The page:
And now we’re back to the original inspiration for this article.
Let’s say I’m the runner. I’m merrily charging along and blind running on stuff. I don’t care! Then you hit 4 creds. Here is an abbreviated list of the horrible things you can do to me:
When you hit 4 creds, suddenly I’m looking at the number of cards in my hand, whether I have a good Killer out, and if so, whether I can afford to stop Archer from at least trashing programs. None of these were factors before. This is the archetypal magic number. Even if all of your derezzed Ice is actually too expensive for you to bring up, you can still do a decent job protecting yourself just by getting up to 4. If nothing else, you’ll make me want my Killer (or Snitch, but generally instead of running Snitch I could just run another Killer, so) sooner, and that’s time and money spent NOT getting the early Fracter out, which is always a bonus.
As a final note, we’ll explore the idea of magic numbers by contrast, looking at why 8 is NOT a magic number. 8 creds let you rez Tollbooth, Heimdall 1.0, and Wall of Thorns. All of these are seriously strong Ice that are good for winning the economic arms race. But magic numbers are very intertwined with the idea of facechecks, and in that department these pieces of Ice don’t really stack up. It only takes 1 click to break Heimdall’s brain damage, and no runner worth their salt runs on derezzed Ice on their last click without a seriously good reason. Tollbooth makes the Runner lose 3 creds, which sucks, but the Corp just lost 8, so it’s not really a surprise shot – it’s use is for the economical gain of this ability over repeated runs, not because it’s very painful when hit by surprise. The best candidate here is the two net damage on Wall of Thorns, but Neural Katana is half the cost and does 3, so unless the runner happens to be running with a Killer and no Fracter (and this is a lot less common than the converse), or is so poor they can’t break the net damage sub on WoT, but they could on a Katana, this isn’t threatening anything new.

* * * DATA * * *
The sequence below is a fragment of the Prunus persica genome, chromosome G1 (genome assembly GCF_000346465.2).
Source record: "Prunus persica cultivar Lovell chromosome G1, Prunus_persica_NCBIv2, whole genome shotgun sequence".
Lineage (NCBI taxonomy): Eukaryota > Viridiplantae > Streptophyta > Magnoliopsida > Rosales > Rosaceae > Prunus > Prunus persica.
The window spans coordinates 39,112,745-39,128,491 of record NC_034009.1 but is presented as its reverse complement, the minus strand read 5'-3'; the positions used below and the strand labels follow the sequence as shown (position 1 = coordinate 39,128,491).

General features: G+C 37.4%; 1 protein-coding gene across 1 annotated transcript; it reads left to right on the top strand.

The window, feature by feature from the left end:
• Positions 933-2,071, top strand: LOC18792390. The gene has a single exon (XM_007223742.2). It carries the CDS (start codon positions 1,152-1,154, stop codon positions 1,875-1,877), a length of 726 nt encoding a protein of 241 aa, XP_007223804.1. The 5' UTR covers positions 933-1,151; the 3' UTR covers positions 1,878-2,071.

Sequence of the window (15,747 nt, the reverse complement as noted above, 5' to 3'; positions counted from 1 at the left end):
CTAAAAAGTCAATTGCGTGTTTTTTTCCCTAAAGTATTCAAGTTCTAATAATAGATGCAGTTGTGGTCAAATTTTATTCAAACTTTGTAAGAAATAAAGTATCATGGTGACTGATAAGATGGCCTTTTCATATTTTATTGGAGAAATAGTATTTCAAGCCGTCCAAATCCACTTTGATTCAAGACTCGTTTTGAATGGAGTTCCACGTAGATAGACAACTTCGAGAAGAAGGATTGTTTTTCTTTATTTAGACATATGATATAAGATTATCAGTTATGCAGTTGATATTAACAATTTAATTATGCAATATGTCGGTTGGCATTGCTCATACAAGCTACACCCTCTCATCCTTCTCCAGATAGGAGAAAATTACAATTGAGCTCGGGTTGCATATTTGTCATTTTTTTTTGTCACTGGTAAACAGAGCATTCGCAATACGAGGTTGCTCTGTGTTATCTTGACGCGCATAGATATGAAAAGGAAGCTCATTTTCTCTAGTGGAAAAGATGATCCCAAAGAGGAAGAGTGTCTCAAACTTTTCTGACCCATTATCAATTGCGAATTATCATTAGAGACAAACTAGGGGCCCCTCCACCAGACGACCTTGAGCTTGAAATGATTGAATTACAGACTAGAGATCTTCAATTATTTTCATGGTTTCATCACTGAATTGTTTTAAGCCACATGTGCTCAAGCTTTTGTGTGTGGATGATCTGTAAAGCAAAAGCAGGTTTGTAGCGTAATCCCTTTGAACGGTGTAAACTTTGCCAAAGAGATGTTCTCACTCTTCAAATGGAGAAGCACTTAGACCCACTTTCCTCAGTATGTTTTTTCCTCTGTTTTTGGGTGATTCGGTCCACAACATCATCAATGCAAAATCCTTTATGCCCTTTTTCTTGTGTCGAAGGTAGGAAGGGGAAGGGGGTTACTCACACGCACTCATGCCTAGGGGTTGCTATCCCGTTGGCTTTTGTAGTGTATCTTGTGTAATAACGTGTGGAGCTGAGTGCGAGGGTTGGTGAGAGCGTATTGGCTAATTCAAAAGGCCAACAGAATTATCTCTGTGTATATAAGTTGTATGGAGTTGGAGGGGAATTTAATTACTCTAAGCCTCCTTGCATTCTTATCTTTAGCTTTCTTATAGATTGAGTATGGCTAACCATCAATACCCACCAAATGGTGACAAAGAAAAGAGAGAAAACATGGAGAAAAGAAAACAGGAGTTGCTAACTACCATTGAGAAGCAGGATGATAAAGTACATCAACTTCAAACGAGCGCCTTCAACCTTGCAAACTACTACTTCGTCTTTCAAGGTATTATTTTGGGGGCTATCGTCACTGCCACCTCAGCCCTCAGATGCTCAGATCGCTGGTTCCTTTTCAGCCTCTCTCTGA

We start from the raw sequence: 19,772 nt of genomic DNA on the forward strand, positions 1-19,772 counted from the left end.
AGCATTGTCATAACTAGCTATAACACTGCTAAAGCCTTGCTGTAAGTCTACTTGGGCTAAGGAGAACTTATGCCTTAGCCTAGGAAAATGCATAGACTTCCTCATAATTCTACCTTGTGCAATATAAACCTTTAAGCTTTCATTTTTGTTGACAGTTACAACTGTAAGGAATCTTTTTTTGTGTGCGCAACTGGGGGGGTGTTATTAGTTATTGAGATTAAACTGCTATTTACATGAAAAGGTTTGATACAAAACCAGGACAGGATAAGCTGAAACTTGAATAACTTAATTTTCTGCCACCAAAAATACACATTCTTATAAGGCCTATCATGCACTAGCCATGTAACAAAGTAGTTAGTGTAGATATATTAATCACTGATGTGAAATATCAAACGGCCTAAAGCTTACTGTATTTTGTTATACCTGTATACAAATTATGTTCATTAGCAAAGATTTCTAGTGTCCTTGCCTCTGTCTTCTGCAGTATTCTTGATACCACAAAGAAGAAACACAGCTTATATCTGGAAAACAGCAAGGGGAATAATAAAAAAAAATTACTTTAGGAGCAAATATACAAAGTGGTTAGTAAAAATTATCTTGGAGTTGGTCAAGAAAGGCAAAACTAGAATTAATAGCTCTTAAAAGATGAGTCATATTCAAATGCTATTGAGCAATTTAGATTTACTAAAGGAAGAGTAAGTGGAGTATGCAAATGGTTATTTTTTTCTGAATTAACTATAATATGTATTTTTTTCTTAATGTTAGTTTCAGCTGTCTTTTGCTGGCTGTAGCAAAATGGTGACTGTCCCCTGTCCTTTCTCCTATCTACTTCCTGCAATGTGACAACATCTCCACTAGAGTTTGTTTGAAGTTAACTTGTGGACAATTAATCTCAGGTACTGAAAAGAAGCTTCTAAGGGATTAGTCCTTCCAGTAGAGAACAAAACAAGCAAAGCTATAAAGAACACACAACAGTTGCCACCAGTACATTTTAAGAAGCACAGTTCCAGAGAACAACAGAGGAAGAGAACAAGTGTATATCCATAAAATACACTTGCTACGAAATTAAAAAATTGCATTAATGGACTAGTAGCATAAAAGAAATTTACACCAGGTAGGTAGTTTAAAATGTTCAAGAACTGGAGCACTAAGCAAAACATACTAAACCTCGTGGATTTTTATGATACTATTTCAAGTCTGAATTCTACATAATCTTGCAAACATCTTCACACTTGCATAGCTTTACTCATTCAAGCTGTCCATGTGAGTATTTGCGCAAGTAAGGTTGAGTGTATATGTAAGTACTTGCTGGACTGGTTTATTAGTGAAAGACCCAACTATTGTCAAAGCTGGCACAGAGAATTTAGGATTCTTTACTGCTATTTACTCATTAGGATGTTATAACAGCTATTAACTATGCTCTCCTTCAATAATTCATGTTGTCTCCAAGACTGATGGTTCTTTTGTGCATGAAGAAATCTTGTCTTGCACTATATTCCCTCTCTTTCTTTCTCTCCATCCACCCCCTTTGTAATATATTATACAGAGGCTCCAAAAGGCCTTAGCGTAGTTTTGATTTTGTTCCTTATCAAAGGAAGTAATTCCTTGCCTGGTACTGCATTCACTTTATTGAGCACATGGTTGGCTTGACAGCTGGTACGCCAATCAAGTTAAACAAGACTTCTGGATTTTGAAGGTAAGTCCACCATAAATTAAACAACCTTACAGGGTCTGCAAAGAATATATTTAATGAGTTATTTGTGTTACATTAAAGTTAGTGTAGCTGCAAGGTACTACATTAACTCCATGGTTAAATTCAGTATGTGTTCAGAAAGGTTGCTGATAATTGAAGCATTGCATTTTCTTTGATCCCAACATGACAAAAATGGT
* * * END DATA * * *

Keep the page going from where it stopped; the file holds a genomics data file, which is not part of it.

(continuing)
Again, this isn’t saying these are bad pieces of Ice. If you have them, you should try to get to the money to rez them. The point is that, as Runner, I DON’T think “Man, that might be a Tollbooth…I’d better not run on it”, because I’m usually fine losing 3 creds to make you lose 8. Having the money to rez Tollbooth is good in the sense that when I run on a Tollbooth, you can rez it, but it won’t stop me from running on it to check. So, if you don’t actually have a Tollbooth, getting to 8 creds doesn’t make your facedown Ice that much scarier to me than 7 creds made it, which is why 8 isn’t a magic number. Savvy?
As always, leave any comments or criticisms in the comments. Especially let me know if I communicated anything poorly. I know it’s kind of a weird concept.
PS. There were going to be pretty images here but the image uploader isn’t letting me link from external sources or use things from my library. If anyone can tell me how to fix it, this will be retroactively beautiful.